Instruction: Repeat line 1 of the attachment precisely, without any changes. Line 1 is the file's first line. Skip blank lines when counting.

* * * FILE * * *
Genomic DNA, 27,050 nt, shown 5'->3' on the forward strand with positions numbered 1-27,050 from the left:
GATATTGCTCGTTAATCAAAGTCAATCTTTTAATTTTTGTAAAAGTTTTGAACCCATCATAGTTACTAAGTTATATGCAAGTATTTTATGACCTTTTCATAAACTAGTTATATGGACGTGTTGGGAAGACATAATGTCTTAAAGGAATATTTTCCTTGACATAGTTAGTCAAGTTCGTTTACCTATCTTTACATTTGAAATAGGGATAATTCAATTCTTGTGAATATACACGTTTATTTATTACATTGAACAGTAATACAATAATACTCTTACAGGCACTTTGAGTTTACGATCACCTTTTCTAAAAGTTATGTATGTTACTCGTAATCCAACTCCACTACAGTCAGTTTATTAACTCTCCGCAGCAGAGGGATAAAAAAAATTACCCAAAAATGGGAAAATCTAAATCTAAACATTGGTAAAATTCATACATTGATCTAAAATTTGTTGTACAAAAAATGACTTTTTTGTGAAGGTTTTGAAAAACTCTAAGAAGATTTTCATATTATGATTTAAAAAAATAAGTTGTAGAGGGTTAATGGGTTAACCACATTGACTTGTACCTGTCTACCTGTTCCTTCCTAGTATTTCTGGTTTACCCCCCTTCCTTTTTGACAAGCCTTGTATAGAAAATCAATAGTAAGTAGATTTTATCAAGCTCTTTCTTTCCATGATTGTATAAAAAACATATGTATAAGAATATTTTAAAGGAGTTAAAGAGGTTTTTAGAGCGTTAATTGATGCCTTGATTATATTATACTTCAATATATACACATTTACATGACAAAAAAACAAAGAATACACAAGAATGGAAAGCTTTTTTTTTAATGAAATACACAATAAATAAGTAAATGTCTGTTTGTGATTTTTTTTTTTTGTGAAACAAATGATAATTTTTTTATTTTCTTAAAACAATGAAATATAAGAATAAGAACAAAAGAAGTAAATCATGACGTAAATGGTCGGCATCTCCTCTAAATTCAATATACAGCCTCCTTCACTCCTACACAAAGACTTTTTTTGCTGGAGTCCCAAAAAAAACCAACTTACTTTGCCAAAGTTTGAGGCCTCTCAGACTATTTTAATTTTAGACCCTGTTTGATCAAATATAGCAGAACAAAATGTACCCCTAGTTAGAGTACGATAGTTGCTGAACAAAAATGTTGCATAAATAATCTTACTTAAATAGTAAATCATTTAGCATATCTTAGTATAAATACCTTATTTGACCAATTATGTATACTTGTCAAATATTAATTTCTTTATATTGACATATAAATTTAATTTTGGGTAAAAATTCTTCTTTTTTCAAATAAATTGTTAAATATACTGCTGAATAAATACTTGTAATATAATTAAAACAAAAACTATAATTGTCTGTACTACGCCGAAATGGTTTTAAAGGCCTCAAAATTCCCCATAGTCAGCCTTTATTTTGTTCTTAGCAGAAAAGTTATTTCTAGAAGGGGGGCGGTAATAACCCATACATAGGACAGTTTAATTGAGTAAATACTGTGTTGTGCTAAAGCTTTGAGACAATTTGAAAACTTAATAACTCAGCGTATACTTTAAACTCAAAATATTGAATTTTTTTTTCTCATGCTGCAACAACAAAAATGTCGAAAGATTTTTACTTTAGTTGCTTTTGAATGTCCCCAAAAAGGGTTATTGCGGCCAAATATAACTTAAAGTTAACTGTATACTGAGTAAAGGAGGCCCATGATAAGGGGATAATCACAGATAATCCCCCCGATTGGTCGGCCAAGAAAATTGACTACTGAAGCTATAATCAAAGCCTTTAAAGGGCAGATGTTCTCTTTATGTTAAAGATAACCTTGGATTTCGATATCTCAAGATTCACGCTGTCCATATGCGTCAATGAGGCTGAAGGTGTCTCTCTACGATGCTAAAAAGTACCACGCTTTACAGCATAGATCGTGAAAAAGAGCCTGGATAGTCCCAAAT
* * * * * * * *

Genomic DNA, 27,050 nt, shown 5'->3' on the forward strand with positions numbered 1-27,050 from the left: